By Arshad Mohammed
WASHINGTON (Reuters) - The United States plans to sanction Sberbank, Russia's largest bank, and to further limit other Russian banks' access to U.S. capital to punish Moscow for intervening in Ukraine, sources familiar with the matter said on Thursday.
The sanctions are the latest by the United States and the European Union following Russia's annexation of Crimea in March and what the West sees as an effort since to further destabilize Ukraine by backing pro-Russian separatists with troops and arms.
Washington and European Union plan to impose new sanctions on Russia's defense, energy and financial sectors on Friday despite a fragile truce in eastern Ukraine and what Ukraine's president has described as the withdrawal of most of Russia's forces.
The U.S. sanctions appeared designed to keep up pressure on Russia, which denies sending troops into eastern Ukraine despite what Kiev and its Western backers say is overwhelming evidence to the contrary. Moscow also denies arming the separatists.
In July, the United States effectively cut off five Russian financial groups - VTB Bank, Gazprombank, Bank of Moscow ., VEB and Russian Agriculture Bank - from U.S. equity and debt markets by barring U.S. persons from "transacting in, providing financing for, or otherwise dealing in new debt of longer than 90 days maturity or new equity."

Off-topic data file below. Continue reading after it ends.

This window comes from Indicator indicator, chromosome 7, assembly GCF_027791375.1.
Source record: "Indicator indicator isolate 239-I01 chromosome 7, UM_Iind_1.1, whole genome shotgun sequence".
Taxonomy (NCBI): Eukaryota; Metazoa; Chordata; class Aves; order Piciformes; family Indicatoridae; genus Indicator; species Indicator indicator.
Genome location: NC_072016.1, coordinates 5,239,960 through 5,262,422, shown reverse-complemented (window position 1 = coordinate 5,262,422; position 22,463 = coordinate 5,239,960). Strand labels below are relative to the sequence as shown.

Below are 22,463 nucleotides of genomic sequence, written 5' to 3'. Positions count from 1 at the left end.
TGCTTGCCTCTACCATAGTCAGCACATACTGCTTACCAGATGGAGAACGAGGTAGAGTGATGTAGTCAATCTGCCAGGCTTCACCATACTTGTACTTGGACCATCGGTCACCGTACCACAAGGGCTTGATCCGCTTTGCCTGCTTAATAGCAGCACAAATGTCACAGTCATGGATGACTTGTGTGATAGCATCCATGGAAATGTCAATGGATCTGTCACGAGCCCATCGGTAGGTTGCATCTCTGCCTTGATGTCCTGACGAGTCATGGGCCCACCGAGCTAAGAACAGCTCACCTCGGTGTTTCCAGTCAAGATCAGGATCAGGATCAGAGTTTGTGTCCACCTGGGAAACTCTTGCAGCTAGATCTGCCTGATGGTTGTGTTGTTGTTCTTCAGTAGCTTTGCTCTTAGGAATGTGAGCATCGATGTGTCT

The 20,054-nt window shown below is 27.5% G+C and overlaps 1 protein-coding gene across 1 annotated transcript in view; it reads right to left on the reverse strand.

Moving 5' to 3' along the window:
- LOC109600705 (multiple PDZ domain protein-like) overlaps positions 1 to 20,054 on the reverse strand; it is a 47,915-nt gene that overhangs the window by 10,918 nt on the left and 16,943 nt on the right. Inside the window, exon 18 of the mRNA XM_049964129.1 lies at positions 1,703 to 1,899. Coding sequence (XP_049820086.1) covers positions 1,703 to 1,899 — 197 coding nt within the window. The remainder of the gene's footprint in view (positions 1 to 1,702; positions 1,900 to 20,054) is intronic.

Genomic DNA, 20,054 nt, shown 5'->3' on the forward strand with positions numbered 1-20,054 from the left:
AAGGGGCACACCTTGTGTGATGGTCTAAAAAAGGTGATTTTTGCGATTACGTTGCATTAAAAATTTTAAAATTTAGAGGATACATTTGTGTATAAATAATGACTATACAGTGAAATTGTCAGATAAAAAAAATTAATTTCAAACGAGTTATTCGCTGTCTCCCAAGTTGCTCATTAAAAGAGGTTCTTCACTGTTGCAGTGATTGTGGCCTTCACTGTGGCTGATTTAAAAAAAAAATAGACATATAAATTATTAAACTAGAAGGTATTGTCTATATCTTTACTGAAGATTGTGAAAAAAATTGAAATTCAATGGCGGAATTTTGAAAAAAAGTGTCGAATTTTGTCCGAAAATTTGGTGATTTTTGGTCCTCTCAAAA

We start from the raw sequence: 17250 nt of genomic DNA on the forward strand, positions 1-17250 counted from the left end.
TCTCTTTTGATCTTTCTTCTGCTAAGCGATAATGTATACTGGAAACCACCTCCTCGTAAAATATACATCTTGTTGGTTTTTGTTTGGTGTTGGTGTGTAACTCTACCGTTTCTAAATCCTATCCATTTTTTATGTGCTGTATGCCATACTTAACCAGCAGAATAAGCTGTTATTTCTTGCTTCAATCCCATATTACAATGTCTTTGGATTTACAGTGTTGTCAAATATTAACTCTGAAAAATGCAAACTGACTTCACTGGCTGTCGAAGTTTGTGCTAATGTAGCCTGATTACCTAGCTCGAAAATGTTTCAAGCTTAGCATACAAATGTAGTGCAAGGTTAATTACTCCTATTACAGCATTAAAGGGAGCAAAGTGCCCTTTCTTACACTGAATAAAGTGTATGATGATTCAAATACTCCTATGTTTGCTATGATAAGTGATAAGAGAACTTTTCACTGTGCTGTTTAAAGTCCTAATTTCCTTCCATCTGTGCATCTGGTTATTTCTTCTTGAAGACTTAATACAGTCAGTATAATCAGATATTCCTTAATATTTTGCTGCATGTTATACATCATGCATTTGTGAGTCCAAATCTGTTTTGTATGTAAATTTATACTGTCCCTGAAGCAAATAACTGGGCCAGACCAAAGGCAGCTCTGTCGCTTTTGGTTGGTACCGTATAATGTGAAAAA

The sources, who spoke on condition of anonymity, said the U.S. government planned on Friday to apply the same essential sanction to Sberbank and to tighten the restriction for all six banks by barring U.S. persons from dealing in their new debt with a maturity of more than 30 days.
In sanctioning the five Russian financial services firms in July, the U.S. Treasury stressed that it had "not blocked the property or interests in property of these banks, nor prohibited transactions with them beyond these specific restrictions."
(Additional reporting by Megan Davies in New York and Ekaterina Golubkova and Oksana Kobzeva in Moscow; Reporting by Arshad Mohammed; Editing by Susan Heavey and Bill Trott)